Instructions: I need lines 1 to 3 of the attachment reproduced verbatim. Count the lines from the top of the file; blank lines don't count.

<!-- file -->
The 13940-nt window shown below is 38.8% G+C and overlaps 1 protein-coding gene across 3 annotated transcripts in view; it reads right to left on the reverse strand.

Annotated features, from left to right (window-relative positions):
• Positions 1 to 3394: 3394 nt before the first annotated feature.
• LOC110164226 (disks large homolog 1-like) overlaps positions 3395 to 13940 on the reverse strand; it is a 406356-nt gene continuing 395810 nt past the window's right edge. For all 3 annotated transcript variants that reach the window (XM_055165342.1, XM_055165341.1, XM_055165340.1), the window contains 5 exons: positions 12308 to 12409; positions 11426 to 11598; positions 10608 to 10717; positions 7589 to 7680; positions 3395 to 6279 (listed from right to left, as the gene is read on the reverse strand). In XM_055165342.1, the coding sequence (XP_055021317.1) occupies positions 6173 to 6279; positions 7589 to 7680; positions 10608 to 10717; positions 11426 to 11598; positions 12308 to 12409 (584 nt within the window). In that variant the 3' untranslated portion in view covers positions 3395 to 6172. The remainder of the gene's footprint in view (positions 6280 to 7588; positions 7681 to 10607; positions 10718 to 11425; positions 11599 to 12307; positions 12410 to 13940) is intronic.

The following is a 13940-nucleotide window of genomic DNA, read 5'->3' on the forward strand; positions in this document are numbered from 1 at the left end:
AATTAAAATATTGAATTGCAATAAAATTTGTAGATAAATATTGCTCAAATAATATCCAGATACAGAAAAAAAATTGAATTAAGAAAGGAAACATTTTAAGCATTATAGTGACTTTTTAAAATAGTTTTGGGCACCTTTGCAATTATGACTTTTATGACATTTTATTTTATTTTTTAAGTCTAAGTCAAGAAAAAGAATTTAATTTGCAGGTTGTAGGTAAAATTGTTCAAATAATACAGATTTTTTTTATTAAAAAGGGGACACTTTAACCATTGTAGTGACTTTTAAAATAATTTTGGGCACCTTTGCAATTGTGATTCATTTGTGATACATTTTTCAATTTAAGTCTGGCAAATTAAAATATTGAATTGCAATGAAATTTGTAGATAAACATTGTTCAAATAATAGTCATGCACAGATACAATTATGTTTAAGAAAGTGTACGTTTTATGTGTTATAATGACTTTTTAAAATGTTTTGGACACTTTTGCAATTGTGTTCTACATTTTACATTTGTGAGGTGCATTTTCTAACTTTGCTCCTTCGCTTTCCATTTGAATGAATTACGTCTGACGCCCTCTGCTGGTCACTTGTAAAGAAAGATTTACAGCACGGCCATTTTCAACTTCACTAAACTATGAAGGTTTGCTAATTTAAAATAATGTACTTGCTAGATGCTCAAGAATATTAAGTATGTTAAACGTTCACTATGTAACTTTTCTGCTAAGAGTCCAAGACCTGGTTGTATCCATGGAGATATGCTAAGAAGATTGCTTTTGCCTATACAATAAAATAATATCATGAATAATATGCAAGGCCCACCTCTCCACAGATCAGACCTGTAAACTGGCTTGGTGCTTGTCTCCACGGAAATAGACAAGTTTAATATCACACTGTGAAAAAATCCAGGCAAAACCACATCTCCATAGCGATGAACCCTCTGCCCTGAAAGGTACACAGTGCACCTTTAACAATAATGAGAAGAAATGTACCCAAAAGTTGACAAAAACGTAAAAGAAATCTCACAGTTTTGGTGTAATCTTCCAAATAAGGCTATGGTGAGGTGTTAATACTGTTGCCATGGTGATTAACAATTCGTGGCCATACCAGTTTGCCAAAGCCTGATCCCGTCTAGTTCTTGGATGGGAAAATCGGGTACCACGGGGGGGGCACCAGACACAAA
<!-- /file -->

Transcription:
The 13940-nt window shown below is 38.8% G+C and overlaps 1 protein-coding gene across 3 annotated transcripts in view; it reads right to left on the reverse strand.

Annotated features, from left to right (window-relative positions):
• Positions 1 to 3394: 3394 nt before the first annotated feature.